This week President Obama’s visit to Southern California and his high profile Latino celebrity fundraiser at the home of Antonio Banderas and Melanie Griffith made big local news. Here’s a little sampling of the press report from USA Today on that event:
“Obama later visited the Spanish-style mansion of Antonio Banderas and Melanie Griffith for what promoters billed as “the first ever Latino fundraiser” for the president.
Actress Eva Longoria, one of the stars of television’s Desperate Housewives, introduced Obama by saying he “speaks to the Latino community because he knows he’s the president of all Americans.”
“And we applaud you from our community,” Longoria told Obama. “We thank you for everything you’re doing.””
Meanwhile on the immigration front, which is a key issue that Candidate Obama touted on the campaign trail in 2008 when he was in front of Latino audiences, we have continued to see record breaking deportations and even suggestions that those same tough enforcement policies will continue. Last week an important documentary aired on PBS’s Frontline, Lost in Detention, in which an Obama official, Cecilia Muñoz said, ““As long as Congress gives us the money to deport 400,000 people a year, that’s what the administration is going to do.”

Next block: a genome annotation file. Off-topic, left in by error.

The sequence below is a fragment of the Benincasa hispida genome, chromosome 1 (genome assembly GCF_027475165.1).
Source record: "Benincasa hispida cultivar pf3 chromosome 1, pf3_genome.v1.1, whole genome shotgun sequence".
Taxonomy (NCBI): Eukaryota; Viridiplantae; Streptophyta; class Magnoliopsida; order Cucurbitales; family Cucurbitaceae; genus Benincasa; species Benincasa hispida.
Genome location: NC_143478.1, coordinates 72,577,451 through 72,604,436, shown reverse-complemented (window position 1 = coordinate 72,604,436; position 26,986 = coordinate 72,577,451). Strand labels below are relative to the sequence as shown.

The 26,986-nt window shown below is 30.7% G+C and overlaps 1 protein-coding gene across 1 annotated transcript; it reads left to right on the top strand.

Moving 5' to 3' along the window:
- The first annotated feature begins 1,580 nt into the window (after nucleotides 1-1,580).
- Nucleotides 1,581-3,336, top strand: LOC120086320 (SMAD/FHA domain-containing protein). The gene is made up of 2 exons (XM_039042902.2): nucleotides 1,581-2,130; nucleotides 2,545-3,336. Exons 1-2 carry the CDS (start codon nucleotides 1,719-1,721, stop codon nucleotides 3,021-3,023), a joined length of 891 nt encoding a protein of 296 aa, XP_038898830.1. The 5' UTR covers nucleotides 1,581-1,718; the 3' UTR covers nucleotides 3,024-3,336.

Understandably, immigration rights advocates are upset, and some people feel a disconnect between the administration’s courting of the celebrity wing of the Latino community versus the needs and desires of the grassroots. Presente.org even has a petition for Cecelia Muñoz to “set the record straight.”
Going into the 2012 election cycle, which message do you think will resonate with Latino voters? Will people support the President because some of our high profile celebrities are lining up behind Team Obama or will the Latino community simply not vote for a candidate for President as Professor Gary Segura of Stanford implies in the documentary?